REN21’s Renewables 2014 Global Status Report indicates that renewable energy provided an estimated 19% of global energy consumption in 2012 compared to 16.7 % in 2010. More than a hundred countries now have renewable energy policies of one kind or the other. The renewable energy communities have provided 8% of the world’s electricity in 2017 and they now cover 1/3 of the power mix in Europe. At the same time, the energy grid gets 1/4 of the total energy in China and 1/6 in the United States, India, and Japan. In 2020, the UK hit a new amazing renewable energy milestone. On Wednesday 10th June, the country ran purely on renewable energy for the first time ever. This is a great step in the right direction for renewable energies.
“Renewable Energy Policy of Bangladesh has been in force since 2009, which envisions having 5% power from renewable energy sources by 2015 and 10% by 2020. The government has established the Sustainable and Renewable Energy Development Authority (SREDA) to promote renewable energy and energy efficiency. The national capacity for solar power development currently exceeds 150 MW. Today, hydropower makes up the largest share of electricity generated from renewable sources as the global capacity reaches 1,000 GW. The only hydroelectric power plant was established at Kaptai with a present installed capacity of 230 MW. Bangladesh Power Development Board (BPDB) identified two other sites at Sangu (140 MW) and Matamuhuri (75 MW) for large hydropower plants. Bio-energy is energy derived from any form of biomass, including bio-heat, bio-power, and bio-fuel. Bangladesh Agricultural University and Bangladesh Council of Scientific and Industrial Research (BCSIR) launched biogas technology in the country in the early 1970s. Against an estimated potential of 4 million biogas plants about 70,000 plants have been established so far throughout the country. Tapping potential of biomass, two rice husk-based power plants of 250 kW at Gazipur and 400 kW at Thakurgaon, and seven poultry waste-based power plants at different sites with aggregated capacities exceeding 1 MW have been established at the initiative of the private sector with support from IDCOL”. (Source: The Daily Star, November 29, 2020)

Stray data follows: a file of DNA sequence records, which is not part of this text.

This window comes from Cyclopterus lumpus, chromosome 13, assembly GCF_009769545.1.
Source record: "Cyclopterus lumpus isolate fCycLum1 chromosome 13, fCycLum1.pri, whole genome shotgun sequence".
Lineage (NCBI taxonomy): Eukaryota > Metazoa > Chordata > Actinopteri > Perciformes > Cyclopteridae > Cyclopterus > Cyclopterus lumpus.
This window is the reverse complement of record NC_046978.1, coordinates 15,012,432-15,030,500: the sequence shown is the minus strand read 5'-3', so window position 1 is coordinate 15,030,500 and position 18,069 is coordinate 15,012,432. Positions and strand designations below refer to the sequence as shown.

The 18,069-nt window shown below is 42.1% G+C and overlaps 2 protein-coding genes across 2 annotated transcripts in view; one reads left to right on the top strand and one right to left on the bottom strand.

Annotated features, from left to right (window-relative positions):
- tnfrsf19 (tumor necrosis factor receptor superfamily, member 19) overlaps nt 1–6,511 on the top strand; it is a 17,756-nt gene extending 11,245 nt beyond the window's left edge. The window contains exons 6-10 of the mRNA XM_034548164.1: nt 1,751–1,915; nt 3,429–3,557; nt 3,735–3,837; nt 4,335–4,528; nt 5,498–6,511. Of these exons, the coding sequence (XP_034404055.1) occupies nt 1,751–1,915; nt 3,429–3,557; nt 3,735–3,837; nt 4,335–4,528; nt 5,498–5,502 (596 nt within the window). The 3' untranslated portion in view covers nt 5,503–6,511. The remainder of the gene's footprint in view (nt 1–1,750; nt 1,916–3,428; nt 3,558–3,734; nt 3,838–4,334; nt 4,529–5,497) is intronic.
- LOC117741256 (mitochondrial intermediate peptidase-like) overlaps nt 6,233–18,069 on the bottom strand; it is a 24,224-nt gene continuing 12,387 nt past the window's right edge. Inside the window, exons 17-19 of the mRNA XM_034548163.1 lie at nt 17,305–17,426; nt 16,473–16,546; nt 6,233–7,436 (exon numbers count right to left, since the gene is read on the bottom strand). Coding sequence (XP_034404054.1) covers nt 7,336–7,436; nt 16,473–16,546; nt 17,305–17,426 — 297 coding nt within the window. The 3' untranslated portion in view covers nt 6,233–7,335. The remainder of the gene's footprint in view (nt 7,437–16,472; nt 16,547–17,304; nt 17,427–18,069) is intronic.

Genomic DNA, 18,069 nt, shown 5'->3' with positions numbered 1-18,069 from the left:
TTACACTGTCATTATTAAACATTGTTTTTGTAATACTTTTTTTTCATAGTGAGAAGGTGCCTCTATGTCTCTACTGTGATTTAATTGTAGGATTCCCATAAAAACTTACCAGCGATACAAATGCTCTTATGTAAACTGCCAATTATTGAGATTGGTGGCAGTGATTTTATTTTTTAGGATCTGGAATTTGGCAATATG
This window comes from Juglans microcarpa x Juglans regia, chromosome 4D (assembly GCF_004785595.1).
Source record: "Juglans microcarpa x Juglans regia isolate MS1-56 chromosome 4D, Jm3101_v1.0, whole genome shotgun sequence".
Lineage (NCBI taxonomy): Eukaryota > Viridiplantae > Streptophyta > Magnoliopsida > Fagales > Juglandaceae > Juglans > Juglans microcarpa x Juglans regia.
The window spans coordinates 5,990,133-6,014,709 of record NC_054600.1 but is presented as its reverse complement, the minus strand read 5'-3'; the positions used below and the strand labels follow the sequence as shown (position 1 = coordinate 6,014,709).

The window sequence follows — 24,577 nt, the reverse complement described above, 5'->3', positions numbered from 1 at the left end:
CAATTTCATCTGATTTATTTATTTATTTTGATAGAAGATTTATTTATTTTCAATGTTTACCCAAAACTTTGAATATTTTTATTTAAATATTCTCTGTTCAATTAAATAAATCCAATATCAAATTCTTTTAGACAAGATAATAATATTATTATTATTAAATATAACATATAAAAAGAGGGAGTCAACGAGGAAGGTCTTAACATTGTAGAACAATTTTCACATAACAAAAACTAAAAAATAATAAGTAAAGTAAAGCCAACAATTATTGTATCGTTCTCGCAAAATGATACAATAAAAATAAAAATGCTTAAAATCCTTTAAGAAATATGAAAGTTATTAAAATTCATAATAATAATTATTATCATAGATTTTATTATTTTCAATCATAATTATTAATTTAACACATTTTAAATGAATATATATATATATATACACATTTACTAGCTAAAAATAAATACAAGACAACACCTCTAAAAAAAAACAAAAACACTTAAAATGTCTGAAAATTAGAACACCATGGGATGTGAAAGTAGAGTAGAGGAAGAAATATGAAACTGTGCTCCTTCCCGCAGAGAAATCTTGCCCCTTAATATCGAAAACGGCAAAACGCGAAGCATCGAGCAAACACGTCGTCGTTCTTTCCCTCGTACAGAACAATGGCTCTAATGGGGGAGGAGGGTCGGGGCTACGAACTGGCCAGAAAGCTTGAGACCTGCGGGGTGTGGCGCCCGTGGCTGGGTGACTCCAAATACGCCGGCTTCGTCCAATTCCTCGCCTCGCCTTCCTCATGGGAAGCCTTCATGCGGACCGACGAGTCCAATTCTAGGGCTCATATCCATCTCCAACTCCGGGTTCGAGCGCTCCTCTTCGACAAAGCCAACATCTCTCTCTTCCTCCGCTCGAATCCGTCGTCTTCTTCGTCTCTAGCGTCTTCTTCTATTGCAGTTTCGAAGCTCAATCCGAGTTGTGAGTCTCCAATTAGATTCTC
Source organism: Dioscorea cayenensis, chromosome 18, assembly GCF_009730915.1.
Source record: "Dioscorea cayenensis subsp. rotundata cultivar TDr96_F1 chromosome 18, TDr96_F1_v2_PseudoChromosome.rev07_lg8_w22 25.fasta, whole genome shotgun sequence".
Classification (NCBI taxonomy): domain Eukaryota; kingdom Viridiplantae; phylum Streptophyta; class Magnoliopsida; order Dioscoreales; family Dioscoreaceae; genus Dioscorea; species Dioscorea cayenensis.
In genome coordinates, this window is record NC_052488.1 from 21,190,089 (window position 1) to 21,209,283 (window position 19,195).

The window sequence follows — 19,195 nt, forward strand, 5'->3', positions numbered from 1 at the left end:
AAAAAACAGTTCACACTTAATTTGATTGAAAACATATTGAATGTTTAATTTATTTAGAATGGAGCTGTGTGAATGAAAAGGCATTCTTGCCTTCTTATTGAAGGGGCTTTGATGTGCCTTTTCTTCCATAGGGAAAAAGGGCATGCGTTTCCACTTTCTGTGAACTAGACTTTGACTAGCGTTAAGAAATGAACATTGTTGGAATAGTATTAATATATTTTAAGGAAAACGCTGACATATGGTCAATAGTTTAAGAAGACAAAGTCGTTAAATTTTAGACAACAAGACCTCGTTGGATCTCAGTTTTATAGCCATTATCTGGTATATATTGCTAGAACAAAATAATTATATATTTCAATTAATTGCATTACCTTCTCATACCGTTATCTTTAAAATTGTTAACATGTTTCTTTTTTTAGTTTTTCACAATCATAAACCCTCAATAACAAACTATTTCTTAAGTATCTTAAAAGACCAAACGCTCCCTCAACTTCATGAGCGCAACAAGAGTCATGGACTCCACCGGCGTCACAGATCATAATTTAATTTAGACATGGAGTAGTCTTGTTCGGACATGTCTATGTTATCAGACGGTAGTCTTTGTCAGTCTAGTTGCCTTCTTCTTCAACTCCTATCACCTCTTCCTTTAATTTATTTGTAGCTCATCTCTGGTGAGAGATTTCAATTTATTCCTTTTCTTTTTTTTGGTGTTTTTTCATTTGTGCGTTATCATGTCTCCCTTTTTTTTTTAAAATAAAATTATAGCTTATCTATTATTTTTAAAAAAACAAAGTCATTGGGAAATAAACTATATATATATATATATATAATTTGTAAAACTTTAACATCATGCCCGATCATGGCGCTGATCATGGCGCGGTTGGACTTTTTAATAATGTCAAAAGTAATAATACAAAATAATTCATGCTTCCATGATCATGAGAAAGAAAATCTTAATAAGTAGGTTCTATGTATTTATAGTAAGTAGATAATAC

As the world population rises, so does the demand for energy in order to power our homes, businesses, and communities. Innovation and expansion of renewable sources of energy is key to maintaining a sustainable level of energy and protect our planet from climate change.
Renewable energy sources make up 26% of the world’s electricity today, but according to the International Energy Agency (IEA), its share is expected to reach 30% by 2024. “This is a pivotal time for renewable energy,” said the IEA’s executive director, Fatih Birol. “Newly elected US president Joe Biden said his electoral promise that if elected, his administration would gradually shift its focus from fossil fuels to renewable energy, such as solar and wind. Biden has long proposed to reduce the use of oil and gas as part of a green economy. The United States will be completely carbon-free by 2050 which is part of his plan”. (Source: The Daily Prothom-Alo, October 25, 2020)
Renewable energy is ideal for future growth and development for it reduces global warming. The objective of using renewable energy sources is to reduce the pessimistic environmental effects associated with non-renewable energy sources such as coal, oil, and natural gas. Choosing to use a renewable energy source will not only translate into cost savings over the long-term but will also help protect the environment from the risks of fossil fuel emissions. Energy conservation awareness campaigns must be initiated at the government level to make people aware of the importance of conserving renewable energy. Moreover, power companies should gradually resort to the use of renewable resources as they are abundant sources of renewable energy that will never deplete. Social media can play a key role in this regard by educating people about renewable energy sources and their utilization. Colleges and universities should teach a compulsory subject on renewable energy conservation and application.
The writer is:
Anupam Hayath Chowdhury
Ph.D. (Fellow) BUET, M.Phil. (BUET)
Assistant Professor of Mathematics
Asian University of Bangladesh
Cell # 01715346333